Wit, pr. 1995
Margaret Ann Edson was born on the Fourth of July, 1961, in Washington, D.C. Her father was a newspaper columnist, and her mother was a medical social worker. Edson attended Washington, D.C., schools before studying history at Smith College in Northampton, Massachusetts, where she graduated magna cum laude in 1983. Her jobs after college included work as unit clerk in the cancer and acquired immunodeficiency syndrome (AIDS) wards of a teaching hospital from 1984 to 1986, a low-level position that would ultimately have a profound impact on her thinking and her writing career. After a hiatus of several years, she attended Georgetown University, where she earned an M.A. degree in literature in 1992.
In 1991, while working in a bicycle shop, Edson began writing a play based on her experiences in the hospital. She eventually titled this play Wit, though the title is often spelled W;t, a reference to the work’s playful obsession with the details of language, including punctuation. The play centers on Vivian Bearing, a professor and scholar of the fiercely intellectual and devoutly spiritual holy sonnets of the seventeenth century English poet John Donne. Bearing has succeeded at the highest level in her academic pursuits, but she finds herself unprepared to deal with her final challenge, a diagnosis of terminal ovarian cancer. Edson sent her play to theater companies across the United States, and it was first performed in 1995 by the South Coast Repertory in Costa Mesa, California. After winning numerous 1996 Los Angeles Drama Critics Circle Awards, Wit attracted the attention of the East Coast theater establishment, and it played at Connecticut’s Long Wharf Theatre before opening Off-Broadway in 1998. The play won a number of the most prestigious awards in American theater, including the New York Drama Critics Circle Award, four Lucille Lortel Awards, and, most notably, the 1999 Pulitzer Prize in drama.
While the theatrical establishment heaped praise and awards on Edson’s work, hailing her as an important new voice and praising such dramatic techniques as Dr. Bearing’s direct interactions with the theatrical audience, those in the know also found Edson’s portrayal of the medical establishment to be remarkably faithful. Indeed, despite its sometimes unflattering portrayals of the profession, Wit received laudatory reviews and write-ups in The Journal of the American Medical Association, The Lancet, and American Medical News. Clearly, Edson’s depictions were accurate, not only from the points of view of the theatrical establishment and the theatergoing public but also from that of medical professionals. The play has even been used in medical schools and hospitals to help teach students and interns about the intricacies of doctor-patient relationships. The audience for Wit expanded still further when, in 2001, acclaimed director Mike Nichols and actor Emma Thompson adapted the script into a screenplay, with Thompson in the starring role, for the cable network HBO.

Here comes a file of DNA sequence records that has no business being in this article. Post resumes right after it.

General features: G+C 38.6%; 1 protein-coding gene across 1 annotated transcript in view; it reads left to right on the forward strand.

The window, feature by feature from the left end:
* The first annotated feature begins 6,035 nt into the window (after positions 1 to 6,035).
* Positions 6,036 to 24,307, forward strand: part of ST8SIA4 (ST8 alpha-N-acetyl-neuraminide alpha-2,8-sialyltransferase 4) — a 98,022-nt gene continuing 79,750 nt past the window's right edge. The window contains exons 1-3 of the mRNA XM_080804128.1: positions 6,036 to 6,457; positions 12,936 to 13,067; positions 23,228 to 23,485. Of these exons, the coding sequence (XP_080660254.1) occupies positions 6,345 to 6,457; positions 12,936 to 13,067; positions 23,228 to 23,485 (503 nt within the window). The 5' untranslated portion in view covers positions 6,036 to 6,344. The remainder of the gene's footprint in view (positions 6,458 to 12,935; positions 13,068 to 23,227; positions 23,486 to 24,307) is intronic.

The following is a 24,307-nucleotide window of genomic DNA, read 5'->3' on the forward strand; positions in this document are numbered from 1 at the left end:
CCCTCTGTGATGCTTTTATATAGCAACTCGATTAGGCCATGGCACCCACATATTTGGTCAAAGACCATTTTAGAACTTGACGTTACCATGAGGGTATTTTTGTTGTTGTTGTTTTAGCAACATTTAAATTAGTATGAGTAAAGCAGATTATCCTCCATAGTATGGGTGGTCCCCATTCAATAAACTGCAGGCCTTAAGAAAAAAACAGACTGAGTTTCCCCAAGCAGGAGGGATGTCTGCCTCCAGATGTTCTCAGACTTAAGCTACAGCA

From 1992 to 1997, Edson taught first grade and English as a second language for the Washington, D.C., public schools. By the time she won the Pulitzer Prize, she had moved to Atlanta with her partner, Linda Merrill, and taken a full-time job as a kindergarten teacher.
Despite the acclaim she received for her play, Edson considers herself first and foremost a teacher, not a playwright. The fame that came with the prizes she won brought her many interviews, in which she was nearly always asked what she had in mind for her next play project. Each time, she responded that she had had something to say, had believed that the theater was the best medium in which to say it, and so she had written a play. She did not, she said, intend to launch a career as a playwright or to leave her chosen profession of teaching. Having won a Pulitzer Prize made her arguably the best-known primary school teacher in the United States, yet she made clear in interview after interview that she found teaching young children particularly rewarding and intended to write another play only if she felt compelled to say something new.